A process normally contains no HHCs, but under upset conditions, the process
could generate an HHC in an amount in excess of the TQ. Is the process covered?
Processes are covered by the Rule only if, at any time under normal processing
circumstances, they contain an HHC in excess of its TQ. The ability to generate an HHC
during an upset condition does not invoke coverage by the PSM Rule. However, when
DOE contractors recognize situations with significant potential for safety and health
impacts, they should consider applying appropriate PSM practices to protect worker
health and safety.
An Appendix A chemical is created within and then immediately consumed in a
process. Does the brief existence of this short-term intermediate chemical cause this
process to be covered by the Rule? If the inventory of this intermediate can only
exceed the TQ under upset conditions, is it a covered process?
A process is covered if, at any time in one location, it contains an HHC in excess of its
TQ. This process is covered as long as the intermediate existed under normal conditions
in the process. If the intermediate chemical could exist above the TQ only under upset
conditions, then the process is not covered. However, when DOE contractors recognize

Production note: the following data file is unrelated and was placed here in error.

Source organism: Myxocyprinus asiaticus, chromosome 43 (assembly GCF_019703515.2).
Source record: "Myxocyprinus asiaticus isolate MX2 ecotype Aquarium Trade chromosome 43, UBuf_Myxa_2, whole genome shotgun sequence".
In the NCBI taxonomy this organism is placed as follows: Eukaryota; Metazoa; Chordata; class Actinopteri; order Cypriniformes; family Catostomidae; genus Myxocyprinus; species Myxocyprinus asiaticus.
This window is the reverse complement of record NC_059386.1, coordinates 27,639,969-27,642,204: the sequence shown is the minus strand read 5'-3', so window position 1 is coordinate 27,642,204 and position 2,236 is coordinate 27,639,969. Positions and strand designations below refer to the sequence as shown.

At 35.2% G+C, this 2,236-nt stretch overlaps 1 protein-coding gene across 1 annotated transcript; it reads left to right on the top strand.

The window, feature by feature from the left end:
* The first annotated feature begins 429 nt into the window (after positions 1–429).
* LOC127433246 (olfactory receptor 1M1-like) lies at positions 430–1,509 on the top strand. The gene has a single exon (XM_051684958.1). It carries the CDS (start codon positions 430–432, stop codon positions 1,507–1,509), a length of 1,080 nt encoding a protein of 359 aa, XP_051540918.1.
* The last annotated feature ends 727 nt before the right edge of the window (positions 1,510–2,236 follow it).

situations with significant potential for safety and health impacts, they should consider
applying appropriate PSM practices to protect worker health and safety.
Please clarify the exemptions for the following types of operations covered under the
workplace fuel criteria: hazardous waste incinerators, refinery fuel gas systems,
liquefied petroleum gas (LPG) storage for vehicle fueling, natural gas systems for
utility boilers, and natural gas systems used to sweep flare systems.
If the incinerator is used to destroy either a flammable material or another HHC that is
listed in Appendix A, and the process contains a TQ of an HHC, the incinerator is
covered. Generally, fuel gas or natural gas systems are exempt if they are operated only
for fueling process furnaces or utility boilers that are also not covered. However, if fuel
gas or natural gas is used to fuel a covered process, then the fuel gas or natural gas
systems associated with the process are covered. LPG storage and handling systems used
exclusively to fuel vehicles are not covered. A natural gas supply used to "sweep" a flare
system is not covered unless the flare system is covered for other reasons.
Must the boundary of a covered process containing many interconnected vessels
always extend in all directions to the process unit's battery limits?
No. In many cases, DOE contractors may wish to define the physical limits of coverage
based on an evaluation of the threat of a catastrophic release of an HHC. Contractors are
encouraged to document the technical basis of their coverage decision for those cases
subject to interpretation.
A continuous process uses an HHC, but the HHC inventory exceeds the TQ in only
one vessel. Upstream of this vessel, except for the HHC supply system, there are no
HHCs. Because the HHC is consumed almost entirely in the vessel, normally only
trace amounts of the HHC exist downstream of this vessel. Is this process covered,
and if so, how far upstream and downstream do the covered process boundaries